Fuchsia boliviana (Bolivian Fuchsia)

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Scientific Name

Fuchsia boliviana Carrière

Common Names

Bolivian Fuchsia

Synonyms

Fuchsia cuspidata, Fuchsia lenneana

Scientific Classification

Family: Onagraceae
Subfamily: Onagroideae
Tribe: Circaeeae
Genus: Fuchsia

Flower

Color: Red
Bloom Time: Late summer and fall

Description

Fuchsia boliviana is a medium evergreen shrub up to 13.1 feet (4 m) tall, with large, hairy mid-green leaves and red petioles. It has large drooping corymbs up to 8 inches (20 cm) long, borne in late summer and fall of scarlet red flowers with the individual flowers up to 2.8 inches (7 cm) long. After flowering it bears small red-purple, edible fruit up to 1 inch (2.5 cm) long.

Photo via latin-wife.com

Hardiness

USDA hardiness zone 11a to 11b: from 40 °F (+4.4 °C) to 50 °F (+10 °C).

How to Grow and Care

Fuchsia make excellent houseplants, in part because they are well adapted to growing in shadier conditions. In general, the more heat and light a Fuchsia is subjected to, the more careful you’ll have to be about watering. In some cases, you might be watering every day. To prevent fungal problems and pests, be careful not to let your Fuchsia leaves touch the dirt. Even then, whiteflies can be a problem for Fuchsia and should be treated at the first sign of an infestation (look for white webs on the undersides of leaves). When treating for whitefly, make sure to spray the undersides of leaves thoroughly to disrupt their life cycle. To overwinter your Fuchsia, let the leaves drop off in spring, reduce watering, and move it to a cool and dark room. New growth should appear in the spring.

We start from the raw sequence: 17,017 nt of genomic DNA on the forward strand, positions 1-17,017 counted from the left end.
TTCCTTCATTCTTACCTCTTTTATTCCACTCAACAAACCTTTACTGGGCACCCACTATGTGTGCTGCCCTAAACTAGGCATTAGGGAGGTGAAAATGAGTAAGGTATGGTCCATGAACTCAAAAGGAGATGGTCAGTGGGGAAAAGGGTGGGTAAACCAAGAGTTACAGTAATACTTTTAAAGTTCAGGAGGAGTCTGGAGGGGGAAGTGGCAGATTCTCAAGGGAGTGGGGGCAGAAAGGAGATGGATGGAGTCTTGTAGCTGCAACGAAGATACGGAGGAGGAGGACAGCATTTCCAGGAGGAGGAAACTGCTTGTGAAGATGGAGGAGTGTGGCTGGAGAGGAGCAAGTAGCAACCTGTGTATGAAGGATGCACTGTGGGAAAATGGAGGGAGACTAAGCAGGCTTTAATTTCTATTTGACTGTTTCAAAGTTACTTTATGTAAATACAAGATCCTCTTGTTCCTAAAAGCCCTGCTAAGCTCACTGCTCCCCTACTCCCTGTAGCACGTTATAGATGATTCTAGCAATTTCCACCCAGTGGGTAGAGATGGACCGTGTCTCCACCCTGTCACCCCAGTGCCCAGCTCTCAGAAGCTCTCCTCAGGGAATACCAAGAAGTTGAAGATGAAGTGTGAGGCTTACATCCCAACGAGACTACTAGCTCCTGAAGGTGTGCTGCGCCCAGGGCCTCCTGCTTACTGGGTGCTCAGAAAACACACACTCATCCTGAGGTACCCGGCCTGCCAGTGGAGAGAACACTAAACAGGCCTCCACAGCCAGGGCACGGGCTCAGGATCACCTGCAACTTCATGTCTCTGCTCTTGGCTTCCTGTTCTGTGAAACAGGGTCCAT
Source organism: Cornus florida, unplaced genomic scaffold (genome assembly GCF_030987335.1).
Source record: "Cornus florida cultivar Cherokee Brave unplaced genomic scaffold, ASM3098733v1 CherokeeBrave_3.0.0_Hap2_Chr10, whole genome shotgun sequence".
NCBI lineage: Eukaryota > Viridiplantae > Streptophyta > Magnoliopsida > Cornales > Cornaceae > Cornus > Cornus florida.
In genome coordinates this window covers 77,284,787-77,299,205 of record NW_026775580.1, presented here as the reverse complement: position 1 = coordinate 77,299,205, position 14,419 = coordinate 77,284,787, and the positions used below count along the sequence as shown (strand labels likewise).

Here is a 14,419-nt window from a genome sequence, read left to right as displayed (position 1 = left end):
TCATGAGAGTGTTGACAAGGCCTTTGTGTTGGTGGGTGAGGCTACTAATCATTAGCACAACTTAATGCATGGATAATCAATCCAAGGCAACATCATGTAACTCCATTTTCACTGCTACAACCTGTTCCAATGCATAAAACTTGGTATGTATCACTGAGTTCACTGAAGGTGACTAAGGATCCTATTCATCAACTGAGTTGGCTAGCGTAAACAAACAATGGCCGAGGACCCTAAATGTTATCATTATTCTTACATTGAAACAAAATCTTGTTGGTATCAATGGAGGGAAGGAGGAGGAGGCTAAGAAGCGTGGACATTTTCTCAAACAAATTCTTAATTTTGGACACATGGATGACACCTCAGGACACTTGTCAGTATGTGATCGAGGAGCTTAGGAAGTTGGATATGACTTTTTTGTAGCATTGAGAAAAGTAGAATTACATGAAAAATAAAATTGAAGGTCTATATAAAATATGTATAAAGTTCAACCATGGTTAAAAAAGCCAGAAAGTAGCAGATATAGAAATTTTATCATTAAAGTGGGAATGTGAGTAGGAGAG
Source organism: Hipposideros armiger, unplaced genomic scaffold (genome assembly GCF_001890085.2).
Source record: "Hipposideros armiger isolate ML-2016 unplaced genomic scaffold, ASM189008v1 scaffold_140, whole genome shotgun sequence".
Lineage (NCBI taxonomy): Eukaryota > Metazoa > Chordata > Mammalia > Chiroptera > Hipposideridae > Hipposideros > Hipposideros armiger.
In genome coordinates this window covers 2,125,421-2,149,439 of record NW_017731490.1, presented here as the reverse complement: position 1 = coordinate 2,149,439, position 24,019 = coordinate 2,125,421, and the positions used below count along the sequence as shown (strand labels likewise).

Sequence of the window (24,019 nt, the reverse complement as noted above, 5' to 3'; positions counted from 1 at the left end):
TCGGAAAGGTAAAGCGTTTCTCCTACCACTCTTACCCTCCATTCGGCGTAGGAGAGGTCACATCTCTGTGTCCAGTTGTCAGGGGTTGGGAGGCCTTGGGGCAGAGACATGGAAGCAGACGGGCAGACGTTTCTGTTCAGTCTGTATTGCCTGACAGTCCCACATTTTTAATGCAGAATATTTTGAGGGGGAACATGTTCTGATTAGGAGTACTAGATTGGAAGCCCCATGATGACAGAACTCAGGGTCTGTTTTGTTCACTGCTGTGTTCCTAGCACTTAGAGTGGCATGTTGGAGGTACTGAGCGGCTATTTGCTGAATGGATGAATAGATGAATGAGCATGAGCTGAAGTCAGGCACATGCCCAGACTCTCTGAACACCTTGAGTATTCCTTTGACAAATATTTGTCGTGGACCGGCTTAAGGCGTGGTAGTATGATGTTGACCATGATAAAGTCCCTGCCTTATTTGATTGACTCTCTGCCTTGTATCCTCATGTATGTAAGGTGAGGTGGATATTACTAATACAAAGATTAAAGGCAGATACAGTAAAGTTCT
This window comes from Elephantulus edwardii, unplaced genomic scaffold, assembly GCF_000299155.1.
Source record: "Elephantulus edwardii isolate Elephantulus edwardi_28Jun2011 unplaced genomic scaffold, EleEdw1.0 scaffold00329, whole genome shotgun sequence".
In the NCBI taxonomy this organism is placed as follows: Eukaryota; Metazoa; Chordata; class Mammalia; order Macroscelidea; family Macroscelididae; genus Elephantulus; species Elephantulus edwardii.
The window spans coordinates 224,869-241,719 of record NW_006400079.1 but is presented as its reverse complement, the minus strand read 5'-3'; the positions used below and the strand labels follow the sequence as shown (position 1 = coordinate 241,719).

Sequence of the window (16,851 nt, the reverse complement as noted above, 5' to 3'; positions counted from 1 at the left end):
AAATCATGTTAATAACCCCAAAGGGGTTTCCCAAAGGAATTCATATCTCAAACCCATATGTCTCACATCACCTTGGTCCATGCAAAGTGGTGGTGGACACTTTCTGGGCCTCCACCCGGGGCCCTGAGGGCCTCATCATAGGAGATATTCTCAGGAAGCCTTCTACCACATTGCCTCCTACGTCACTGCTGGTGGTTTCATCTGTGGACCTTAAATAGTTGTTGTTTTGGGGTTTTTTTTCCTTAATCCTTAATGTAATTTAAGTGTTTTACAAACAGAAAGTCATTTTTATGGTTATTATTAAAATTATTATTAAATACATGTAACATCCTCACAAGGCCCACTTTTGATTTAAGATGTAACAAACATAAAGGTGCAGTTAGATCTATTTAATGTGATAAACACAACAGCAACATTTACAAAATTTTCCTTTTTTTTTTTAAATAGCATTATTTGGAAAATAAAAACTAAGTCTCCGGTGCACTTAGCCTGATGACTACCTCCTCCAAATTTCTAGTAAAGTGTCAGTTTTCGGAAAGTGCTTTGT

Repot your Fuchsia in the spring annually. These plants require a rich supply of organic material to flower and perform their best, so even if you’re not stepping the plant up to a larger pot, you should repot it into a fresh pot with new soil. Add some controlled-release fertilizer pellets at repotting time to increase vigor… – See more at: How to Grow and Care for Fuchsia.

Origin

Native to southern Peru, Bolivia and northern Argentina.

Subspecies, Varieties, Forms, Cultivars and Hybrids

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